Inventory pick list
Order picking is the secret to a successful fulfillment process. A pick list is the customer order information that’s sent to the warehouse that indicates the items the picker will need to retrieve from storage. There are different types of picks lists, but they should all provide a recap of the items ordered and should be easy and clear to understand. A single pick list may contain a single item or several of a certain SKU. As soon as a pick list is generated, the order fulfillment process can begin.
Inventory scanner system
To make the process of tracking inventory easier, a wireless barcode inventory scanner is a tool that’s worth the investment. The use of a barcode scanner is a great ecommerce inventory solution that can help automate and streamline the inventory management process and significantly reduce human error. Inventory scanners work by scanning the barcode found on the product. Similar to a shipping barcode, the information encoded in the barcode is read by inventory management software and tracked by a central computer system. Inventory scanners are wireless, which makes it easy to scan a product wherever it’s stowed.
Inventory tracking consists of knowing which SKUs you have in your possession, the locations in which you store them, and the quantities available at each location. An inventory tracking system will help you keep track of real-time inventory levels of each SKU for better inventory control across your stores.
Accurate inventory tracking should take place throughout the entire supply chain, including tracking inventory from your supplier, returns from customers, and damaged goods. Using an inventory tracking system is the most efficient inventory tracking method as it ensures greater transparency and accuracy than other methods.
Periodic inventory system
Periodic inventory is a system of inventory valuation where the business’s inventory and cost of goods sold (COGS) are not updated in the accounting records after each sale and/or inventory purchase. Instead, the account is updated after a designated accounting period has passed. In a periodic system, businesses don’t keep a continuous record of each sale or purchase; inventory balance updates are only recorded over a specified period of time (e.g., each month, quarter, or year). At the end of the accounting period, the final inventory balance and COGS is determined through a physical inventory count.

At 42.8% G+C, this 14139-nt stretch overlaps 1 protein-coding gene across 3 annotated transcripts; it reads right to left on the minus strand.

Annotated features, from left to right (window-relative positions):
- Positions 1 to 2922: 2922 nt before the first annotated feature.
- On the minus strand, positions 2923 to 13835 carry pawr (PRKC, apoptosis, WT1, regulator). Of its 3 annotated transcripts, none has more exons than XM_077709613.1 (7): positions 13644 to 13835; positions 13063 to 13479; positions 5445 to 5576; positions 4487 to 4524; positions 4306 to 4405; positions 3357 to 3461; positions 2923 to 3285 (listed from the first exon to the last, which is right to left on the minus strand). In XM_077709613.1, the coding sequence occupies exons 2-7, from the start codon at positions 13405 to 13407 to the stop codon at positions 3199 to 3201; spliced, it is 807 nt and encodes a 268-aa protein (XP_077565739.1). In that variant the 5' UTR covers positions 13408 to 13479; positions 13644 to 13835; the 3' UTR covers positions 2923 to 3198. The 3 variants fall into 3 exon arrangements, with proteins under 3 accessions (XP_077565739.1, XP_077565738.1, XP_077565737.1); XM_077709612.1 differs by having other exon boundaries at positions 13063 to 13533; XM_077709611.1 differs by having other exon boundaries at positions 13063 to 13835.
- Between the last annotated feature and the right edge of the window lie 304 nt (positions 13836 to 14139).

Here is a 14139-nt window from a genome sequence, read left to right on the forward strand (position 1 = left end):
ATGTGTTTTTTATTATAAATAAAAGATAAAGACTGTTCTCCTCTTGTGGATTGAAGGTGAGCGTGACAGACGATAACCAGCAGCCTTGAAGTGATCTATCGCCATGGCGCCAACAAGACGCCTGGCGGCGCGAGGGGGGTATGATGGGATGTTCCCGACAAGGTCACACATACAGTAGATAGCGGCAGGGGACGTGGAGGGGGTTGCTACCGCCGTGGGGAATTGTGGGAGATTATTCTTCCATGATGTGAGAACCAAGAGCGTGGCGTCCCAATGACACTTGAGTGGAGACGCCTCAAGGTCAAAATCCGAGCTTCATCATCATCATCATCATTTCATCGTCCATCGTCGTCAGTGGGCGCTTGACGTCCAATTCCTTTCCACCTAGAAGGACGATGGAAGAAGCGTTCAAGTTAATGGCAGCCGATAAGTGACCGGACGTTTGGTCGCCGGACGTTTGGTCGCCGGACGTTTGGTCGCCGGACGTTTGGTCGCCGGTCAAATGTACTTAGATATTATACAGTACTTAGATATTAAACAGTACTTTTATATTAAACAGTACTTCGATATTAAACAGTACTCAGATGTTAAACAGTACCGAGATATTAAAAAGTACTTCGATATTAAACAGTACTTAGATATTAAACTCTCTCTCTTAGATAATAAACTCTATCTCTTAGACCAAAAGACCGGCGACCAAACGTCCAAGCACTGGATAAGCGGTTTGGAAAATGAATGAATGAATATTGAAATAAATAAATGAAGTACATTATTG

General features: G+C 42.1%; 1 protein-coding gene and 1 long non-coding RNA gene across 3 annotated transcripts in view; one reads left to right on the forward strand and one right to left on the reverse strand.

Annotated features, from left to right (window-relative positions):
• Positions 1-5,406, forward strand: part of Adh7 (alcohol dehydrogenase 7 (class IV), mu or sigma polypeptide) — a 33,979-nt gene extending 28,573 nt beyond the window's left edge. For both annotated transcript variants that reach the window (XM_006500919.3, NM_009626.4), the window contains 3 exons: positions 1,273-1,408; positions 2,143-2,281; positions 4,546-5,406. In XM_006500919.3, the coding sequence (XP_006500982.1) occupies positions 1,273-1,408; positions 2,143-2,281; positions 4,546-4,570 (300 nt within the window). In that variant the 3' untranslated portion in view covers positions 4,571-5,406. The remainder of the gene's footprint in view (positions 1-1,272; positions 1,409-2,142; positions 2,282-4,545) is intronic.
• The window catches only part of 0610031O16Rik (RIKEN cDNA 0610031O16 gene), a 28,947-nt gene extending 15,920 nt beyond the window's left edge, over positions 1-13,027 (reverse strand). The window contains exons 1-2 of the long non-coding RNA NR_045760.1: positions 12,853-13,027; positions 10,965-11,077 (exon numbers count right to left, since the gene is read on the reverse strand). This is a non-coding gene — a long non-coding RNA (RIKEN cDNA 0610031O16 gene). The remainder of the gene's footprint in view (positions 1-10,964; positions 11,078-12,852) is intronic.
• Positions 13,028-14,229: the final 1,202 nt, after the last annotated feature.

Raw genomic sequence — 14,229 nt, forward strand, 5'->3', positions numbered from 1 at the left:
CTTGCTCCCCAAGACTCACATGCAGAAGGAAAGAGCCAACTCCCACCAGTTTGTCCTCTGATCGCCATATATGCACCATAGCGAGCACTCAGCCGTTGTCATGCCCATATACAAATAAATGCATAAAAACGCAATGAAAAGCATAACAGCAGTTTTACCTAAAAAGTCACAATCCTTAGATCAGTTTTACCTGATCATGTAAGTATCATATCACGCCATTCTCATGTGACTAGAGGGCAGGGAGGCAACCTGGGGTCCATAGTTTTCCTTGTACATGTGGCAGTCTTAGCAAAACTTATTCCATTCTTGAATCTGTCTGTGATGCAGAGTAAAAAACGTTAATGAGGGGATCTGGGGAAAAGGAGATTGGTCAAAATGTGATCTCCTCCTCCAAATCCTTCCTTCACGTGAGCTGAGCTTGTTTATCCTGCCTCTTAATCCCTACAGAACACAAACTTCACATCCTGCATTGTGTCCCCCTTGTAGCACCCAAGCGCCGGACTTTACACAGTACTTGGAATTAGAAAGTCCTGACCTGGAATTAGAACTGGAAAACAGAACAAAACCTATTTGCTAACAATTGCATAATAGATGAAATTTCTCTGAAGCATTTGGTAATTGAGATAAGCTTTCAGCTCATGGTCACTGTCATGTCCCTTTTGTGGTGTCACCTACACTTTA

Perpetual inventory system
A perpetual inventory system is an inventory management method that records when stock is sold or received in real-time through the use of an inventory management system that automates the process. A perpetual inventory system will record changes in inventory at the time of the transaction. This system works by updating inventory counts continuously as goods are bought and sold. This inventory accounting method provides a more accurate and efficient way to account for inventory than a periodic inventory system.
Ecommerce inventory reporting
Get smart about your inventory by having a good reporting process in place. All ecommerce businesses, small and large, must be able to report on key inventory data points to continually improve and make better business decisions. Below you’ll find resources for inventory accounting and reporting.